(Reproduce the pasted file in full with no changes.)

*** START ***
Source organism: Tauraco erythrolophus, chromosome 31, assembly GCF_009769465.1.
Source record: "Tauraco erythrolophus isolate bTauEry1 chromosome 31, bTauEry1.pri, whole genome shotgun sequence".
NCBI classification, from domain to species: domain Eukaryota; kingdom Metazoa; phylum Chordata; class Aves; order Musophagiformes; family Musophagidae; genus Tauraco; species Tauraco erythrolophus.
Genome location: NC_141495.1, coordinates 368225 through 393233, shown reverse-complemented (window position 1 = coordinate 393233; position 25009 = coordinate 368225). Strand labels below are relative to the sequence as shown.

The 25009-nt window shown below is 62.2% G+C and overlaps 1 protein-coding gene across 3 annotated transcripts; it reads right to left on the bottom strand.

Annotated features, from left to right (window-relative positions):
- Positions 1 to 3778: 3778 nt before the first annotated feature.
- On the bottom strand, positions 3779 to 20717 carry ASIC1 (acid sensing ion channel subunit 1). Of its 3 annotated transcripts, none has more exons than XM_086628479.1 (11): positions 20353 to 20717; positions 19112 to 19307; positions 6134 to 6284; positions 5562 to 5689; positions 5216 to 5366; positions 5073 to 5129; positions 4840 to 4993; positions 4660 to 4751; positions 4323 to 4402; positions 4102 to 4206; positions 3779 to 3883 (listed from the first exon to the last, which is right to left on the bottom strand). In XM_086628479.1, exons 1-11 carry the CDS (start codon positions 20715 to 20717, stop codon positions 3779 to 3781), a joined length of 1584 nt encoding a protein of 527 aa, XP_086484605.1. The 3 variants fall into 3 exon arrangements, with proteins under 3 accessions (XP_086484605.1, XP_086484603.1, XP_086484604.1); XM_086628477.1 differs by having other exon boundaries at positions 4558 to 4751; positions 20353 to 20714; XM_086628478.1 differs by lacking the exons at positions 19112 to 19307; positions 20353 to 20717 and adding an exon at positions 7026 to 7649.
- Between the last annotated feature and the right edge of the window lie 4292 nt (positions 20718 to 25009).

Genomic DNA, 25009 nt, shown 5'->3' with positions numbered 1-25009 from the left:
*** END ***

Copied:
Source organism: Tauraco erythrolophus, chromosome 31, assembly GCF_009769465.1.
Source record: "Tauraco erythrolophus isolate bTauEry1 chromosome 31, bTauEry1.pri, whole genome shotgun sequence".
NCBI classification, from domain to species: domain Eukaryota; kingdom Metazoa; phylum Chordata; class Aves; order Musophagiformes; family Musophagidae; genus Tauraco; species Tauraco erythrolophus.
Genome location: NC_141495.1, coordinates 368225 through 393233, shown reverse-complemented (window position 1 = coordinate 393233; position 25009 = coordinate 368225). Strand labels below are relative to the sequence as shown.

The 25009-nt window shown below is 62.2% G+C and overlaps 1 protein-coding gene across 3 annotated transcripts; it reads right to left on the bottom strand.

Annotated features, from left to right (window-relative positions):
- Positions 1 to 3778: 3778 nt before the first annotated feature.
- On the bottom strand, positions 3779 to 20717 carry ASIC1 (acid sensing ion channel subunit 1). Of its 3 annotated transcripts, none has more exons than XM_086628479.1 (11): positions 20353 to 20717; positions 19112 to 19307; positions 6134 to 6284; positions 5562 to 5689; positions 5216 to 5366; positions 5073 to 5129; positions 4840 to 4993; positions 4660 to 4751; positions 4323 to 4402; positions 4102 to 4206; positions 3779 to 3883 (listed from the first exon to the last, which is right to left on the bottom strand). In XM_086628479.1, exons 1-11 carry the CDS (start codon positions 20715 to 20717, stop codon positions 3779 to 3781), a joined length of 1584 nt encoding a protein of 527 aa, XP_086484605.1. The 3 variants fall into 3 exon arrangements, with proteins under 3 accessions (XP_086484605.1, XP_086484603.1, XP_086484604.1); XM_086628477.1 differs by having other exon boundaries at positions 4558 to 4751; positions 20353 to 20714; XM_086628478.1 differs by lacking the exons at positions 19112 to 19307; positions 20353 to 20717 and adding an exon at positions 7026 to 7649.
- Between the last annotated feature and the right edge of the window lie 4292 nt (positions 20718 to 25009).

Genomic DNA, 25009 nt, shown 5'->3' with positions numbered 1-25009 from the left: